EU big tech regulation could happen sooner than expected. The EU has set a goal of enforcing the Digital Markets Act (DMA) by spring 2023, Commission executive vice president Margrethe Vestager announced at the International Competition Network (ICN) conference last week. Previously, Vestager said that the antitrust legislation, which will establish a new regulatory framework to limit big tech’s power, could go into effect as early as October of this year.
“The EU big tech regulation DMA will enter into force next spring and we are getting ready for enforcement as soon as the first notifications come in,” Vestager stated at an ICN speech. The EU’s Competition Commissioner, Margrethe Vestager, has said that the Commission will be prepared to take action against any violations committed by “gatekeepers,” which include Meta, Apple, Google, Microsoft, and Amazon — as soon as the legislation is published, TechCrunch reports.
What’s in the EU big tech regulation DMA?
The DMA will disrupt the industry models used by many of the world’s tech behemoths if it is adopted. For one, it might be necessary for Apple to start allowing customers to download software from outside the App Store, which Tim Cook has opposed because sideloading may “ruin” the security of an iPhone. This might mean that WhatsApp and iMessage must interoperate with smaller platforms, a policy that might make it more difficult for WhatsApp to enforce end-to-end encryption. Last year, Instagram removed the disappearing photos and videos feature due to EU regulations, next year Meta could remove the app itself from EU territories.
The EU big tech regulation DMA, which is still awaiting final approval from the Council and Parliament, refers to companies with a market capitalization of more than €75 billion that also own a social platform or app with at least 45 million monthly users. The DMA rules provide for penalties of up to 10% of a company’s worldwide turnover in the previous financial year if it is found to be non-compliant, with a penalty of 20% imposed in the case of a repeat violation.
In accordance with the DMA, gatekeepers have three months to notify the Commission of their status, followed by a two-month waiting period for confirmation from the EU. We won’t start seeing real fights between the EU and the big tech until the end of 2023, owing to the long DMA enforcement wait time and the delays.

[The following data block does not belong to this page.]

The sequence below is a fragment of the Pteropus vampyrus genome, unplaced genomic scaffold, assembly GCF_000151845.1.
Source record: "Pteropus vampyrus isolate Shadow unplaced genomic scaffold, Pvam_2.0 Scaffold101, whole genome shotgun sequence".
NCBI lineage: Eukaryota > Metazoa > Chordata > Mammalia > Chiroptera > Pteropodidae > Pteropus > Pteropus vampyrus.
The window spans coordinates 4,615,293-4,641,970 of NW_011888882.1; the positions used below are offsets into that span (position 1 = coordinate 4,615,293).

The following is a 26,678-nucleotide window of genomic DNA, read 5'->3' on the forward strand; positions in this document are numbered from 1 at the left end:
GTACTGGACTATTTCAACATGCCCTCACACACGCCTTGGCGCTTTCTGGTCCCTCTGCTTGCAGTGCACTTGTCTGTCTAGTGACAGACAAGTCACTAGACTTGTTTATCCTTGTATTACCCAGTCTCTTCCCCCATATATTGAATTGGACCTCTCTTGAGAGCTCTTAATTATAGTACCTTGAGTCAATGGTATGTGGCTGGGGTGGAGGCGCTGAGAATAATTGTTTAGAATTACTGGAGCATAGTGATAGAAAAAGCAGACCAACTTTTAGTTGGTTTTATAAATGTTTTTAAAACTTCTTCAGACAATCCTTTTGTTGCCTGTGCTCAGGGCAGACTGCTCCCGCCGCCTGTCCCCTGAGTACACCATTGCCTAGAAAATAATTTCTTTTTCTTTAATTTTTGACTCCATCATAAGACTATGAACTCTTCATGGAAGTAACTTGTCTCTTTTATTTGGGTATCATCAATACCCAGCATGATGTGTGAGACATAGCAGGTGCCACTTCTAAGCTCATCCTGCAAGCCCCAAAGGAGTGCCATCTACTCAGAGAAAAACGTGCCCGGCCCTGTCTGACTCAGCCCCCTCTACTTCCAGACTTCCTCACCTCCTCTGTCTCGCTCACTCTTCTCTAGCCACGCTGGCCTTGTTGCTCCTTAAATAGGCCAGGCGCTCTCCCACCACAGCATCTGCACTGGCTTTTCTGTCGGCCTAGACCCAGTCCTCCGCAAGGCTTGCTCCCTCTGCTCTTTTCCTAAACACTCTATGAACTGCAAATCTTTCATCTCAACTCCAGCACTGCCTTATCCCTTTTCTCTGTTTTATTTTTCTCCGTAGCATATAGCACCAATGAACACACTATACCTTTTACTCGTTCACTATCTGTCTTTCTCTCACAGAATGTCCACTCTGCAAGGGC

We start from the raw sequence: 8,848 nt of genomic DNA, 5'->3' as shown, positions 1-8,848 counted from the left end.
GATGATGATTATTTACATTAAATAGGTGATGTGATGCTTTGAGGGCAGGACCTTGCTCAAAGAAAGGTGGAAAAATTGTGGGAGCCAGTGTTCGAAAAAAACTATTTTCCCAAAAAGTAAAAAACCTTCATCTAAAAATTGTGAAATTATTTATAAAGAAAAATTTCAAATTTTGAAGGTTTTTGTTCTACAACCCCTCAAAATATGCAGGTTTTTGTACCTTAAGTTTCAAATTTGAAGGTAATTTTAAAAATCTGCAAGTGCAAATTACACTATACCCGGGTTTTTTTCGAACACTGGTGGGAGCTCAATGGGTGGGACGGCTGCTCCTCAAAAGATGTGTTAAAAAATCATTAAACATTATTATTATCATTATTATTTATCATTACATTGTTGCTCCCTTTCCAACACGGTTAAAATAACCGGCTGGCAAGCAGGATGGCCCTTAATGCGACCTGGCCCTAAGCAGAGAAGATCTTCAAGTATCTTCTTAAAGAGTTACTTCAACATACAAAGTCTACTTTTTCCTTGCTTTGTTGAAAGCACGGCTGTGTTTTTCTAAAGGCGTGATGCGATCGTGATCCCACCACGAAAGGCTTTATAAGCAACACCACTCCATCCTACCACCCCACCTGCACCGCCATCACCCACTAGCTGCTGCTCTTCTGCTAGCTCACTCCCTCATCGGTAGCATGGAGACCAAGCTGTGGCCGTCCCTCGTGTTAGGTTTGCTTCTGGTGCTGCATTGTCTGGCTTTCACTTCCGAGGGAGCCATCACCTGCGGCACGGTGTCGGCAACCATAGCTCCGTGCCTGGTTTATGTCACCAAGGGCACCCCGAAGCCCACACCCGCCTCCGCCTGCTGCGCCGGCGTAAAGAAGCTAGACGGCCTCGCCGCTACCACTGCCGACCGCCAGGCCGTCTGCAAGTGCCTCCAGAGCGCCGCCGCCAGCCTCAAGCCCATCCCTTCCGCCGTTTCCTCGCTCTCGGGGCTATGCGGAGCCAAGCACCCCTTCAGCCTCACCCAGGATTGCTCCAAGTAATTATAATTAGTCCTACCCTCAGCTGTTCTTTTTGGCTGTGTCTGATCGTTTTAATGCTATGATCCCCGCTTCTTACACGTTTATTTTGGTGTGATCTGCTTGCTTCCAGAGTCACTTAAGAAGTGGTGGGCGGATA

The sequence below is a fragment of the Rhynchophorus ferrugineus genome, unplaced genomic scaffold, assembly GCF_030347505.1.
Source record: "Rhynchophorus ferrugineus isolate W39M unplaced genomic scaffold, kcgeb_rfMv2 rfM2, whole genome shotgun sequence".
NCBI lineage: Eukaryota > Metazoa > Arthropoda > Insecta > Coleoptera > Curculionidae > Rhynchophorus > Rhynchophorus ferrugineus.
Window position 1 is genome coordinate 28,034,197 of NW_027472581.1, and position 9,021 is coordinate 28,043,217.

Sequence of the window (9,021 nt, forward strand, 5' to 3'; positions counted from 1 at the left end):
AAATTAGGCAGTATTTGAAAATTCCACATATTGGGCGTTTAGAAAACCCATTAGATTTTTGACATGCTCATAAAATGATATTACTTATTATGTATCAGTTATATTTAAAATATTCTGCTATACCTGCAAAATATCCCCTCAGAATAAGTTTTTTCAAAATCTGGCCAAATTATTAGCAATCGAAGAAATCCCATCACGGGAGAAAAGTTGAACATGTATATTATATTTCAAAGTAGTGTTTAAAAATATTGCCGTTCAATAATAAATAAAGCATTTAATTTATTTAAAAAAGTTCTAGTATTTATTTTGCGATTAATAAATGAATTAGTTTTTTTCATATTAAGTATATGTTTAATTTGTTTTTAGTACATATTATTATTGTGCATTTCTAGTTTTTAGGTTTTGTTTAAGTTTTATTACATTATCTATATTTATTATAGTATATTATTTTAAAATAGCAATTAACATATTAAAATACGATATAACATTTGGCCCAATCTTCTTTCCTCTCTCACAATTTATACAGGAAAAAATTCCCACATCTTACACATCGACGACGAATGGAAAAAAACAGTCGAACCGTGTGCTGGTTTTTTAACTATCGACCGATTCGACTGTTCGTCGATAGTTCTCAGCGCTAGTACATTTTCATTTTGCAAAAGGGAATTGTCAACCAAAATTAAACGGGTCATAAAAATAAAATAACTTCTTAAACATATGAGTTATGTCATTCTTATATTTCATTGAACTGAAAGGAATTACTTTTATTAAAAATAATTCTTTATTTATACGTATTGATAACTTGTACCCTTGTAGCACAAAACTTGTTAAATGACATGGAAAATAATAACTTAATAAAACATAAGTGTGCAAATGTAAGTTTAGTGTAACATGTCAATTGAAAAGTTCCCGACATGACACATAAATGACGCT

“This next chapter is exciting. It means a lot of concrete preparations,” Vestager explained. “It’s about setting up new structures within the Commission… It’s about hiring staff. It’s about preparing the IT systems. It’s about drafting further legal texts on procedures or notification forms. Our teams are currently busy with all these preparations and we’re aiming to come forward with the new structures very soon.”
Pushing back the EU big tech regulation DMA’s enforcement might provide the Commission more time to prepare, but if it fails to address any major infractions that occur between now and when the DMA becomes law, the delay may be used as a pretext for criticism.
Many of the world’s most well-known IT firms maintain significant lobbying teams in Washington, and they have been stressing the dangers of such legislation on successful American businesses. However, many US lawmakers are also attempting to curtail Big Tech’s abilities, with bills now being considered by Congress that would do so. The DMA now faces definitive votes in the European Parliament and ministers from all 27 member states after negotiations were concluded.